Service Offers to Retrieve Stolen Data, For a Fee
A former cyber cop in the United Kingdom is heading up a new online portal that claims to offer a searchable database of about 120 million consumer records that have been phished, hacked or otherwise stolen by computer crooks. Visitors who search for their information and find a match can verify which data were stolen -- for a £10 ($16.50) fee.
Colin Holder, a retired detective sergeant with the Metropolitan Police, said the idea for lucidintelligence.com became obvious shortly after he resigned from the U.K. fraud squad in 2004.
"About six months after I retired, I was contacted by an old source who said he was seeing a vast amount of credit card and other personal data being exchanged between criminals, and what could he do with it,'" Holder recalled.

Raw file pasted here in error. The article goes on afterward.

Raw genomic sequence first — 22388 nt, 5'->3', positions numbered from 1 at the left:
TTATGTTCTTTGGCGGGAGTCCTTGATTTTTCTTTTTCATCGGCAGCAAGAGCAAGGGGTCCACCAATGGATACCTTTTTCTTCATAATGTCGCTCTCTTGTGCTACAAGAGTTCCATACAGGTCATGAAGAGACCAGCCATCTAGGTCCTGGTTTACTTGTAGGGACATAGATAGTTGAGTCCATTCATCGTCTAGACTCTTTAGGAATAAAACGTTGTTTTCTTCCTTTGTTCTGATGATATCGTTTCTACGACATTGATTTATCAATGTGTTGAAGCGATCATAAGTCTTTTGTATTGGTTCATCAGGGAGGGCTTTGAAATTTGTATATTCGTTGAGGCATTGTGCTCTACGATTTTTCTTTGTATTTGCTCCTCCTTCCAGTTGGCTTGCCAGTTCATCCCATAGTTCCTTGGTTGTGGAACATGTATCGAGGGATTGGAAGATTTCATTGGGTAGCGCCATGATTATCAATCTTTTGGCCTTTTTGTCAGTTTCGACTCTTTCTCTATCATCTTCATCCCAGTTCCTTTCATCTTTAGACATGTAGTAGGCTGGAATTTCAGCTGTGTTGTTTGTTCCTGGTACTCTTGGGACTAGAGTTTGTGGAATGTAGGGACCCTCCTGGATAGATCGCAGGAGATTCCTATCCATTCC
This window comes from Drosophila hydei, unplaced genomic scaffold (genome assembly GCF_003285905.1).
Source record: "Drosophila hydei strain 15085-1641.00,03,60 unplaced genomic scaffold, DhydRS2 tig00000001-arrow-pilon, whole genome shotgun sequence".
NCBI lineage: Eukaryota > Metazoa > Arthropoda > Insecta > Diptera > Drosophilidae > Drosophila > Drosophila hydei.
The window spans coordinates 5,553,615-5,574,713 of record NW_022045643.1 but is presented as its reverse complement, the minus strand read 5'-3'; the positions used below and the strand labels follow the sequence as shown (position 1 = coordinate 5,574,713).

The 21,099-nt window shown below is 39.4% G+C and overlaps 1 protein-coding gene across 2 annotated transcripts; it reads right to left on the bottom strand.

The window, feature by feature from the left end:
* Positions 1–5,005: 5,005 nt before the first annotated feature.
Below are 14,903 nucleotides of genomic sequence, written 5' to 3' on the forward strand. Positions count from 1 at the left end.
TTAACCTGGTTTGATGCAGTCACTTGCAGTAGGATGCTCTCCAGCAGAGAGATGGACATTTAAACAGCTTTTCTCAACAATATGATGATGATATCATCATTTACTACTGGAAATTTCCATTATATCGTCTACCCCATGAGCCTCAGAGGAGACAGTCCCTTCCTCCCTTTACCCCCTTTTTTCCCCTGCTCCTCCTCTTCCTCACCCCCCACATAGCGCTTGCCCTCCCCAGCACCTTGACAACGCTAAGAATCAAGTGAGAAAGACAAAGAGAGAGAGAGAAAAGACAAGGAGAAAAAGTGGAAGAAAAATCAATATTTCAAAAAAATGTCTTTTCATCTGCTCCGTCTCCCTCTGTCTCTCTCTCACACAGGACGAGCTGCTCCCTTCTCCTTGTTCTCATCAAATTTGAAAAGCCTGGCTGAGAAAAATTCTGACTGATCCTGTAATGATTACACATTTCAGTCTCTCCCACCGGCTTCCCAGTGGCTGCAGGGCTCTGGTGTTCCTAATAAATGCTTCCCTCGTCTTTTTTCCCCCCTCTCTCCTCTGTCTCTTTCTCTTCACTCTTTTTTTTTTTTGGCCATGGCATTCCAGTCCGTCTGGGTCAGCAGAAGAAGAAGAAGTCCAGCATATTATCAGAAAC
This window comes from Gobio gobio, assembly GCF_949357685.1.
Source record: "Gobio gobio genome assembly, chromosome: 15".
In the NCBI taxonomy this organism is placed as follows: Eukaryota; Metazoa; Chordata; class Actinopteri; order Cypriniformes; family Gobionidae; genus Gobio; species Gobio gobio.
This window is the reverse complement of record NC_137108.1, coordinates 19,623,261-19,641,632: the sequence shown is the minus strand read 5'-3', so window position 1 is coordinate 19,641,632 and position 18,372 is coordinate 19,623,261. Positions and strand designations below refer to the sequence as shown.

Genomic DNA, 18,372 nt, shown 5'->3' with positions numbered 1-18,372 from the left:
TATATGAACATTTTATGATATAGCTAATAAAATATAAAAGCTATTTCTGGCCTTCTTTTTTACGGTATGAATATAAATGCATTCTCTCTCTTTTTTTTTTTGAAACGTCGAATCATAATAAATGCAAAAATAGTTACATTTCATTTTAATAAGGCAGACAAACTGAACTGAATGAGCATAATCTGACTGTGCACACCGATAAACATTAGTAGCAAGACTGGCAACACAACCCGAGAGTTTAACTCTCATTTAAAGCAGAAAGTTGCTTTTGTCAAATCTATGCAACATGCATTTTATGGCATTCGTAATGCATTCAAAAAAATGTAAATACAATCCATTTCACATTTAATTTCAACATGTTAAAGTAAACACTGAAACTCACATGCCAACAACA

Many companies scour e-crime chat rooms and message boards for stolen data, and share that data with banks and companies that sell identity protection services. But Lucid Intelligence is thought to be the first such service that offers consumers a direct way to find out if their personal details may be in the hands of criminals.
Holder said he initially began forwarding the stolen data that his sources collected to his contacts at Scotland Yard. But he said he soon quit sharing all but the affected account numbers, after discovering that the police unit he was sending the information to was funded in part by APACS, a coalition of British banks. Holder said the banks were using the data to help determine when customers had fallen for phishing scams. (Section 12.12 of the U.K. banking code allows banks to choose not to compensate customers who suffer financial losses because they disclosed their banking PINs to someone else).
"The banks were getting all these details and some were turning around and saying 'This person was reckless with their data,'" Holder said.
So, working with a couple of friends and roughly £160,000 of his own money, Holder set about to create an online database that consumers can access directly to find out if their information has been compromised.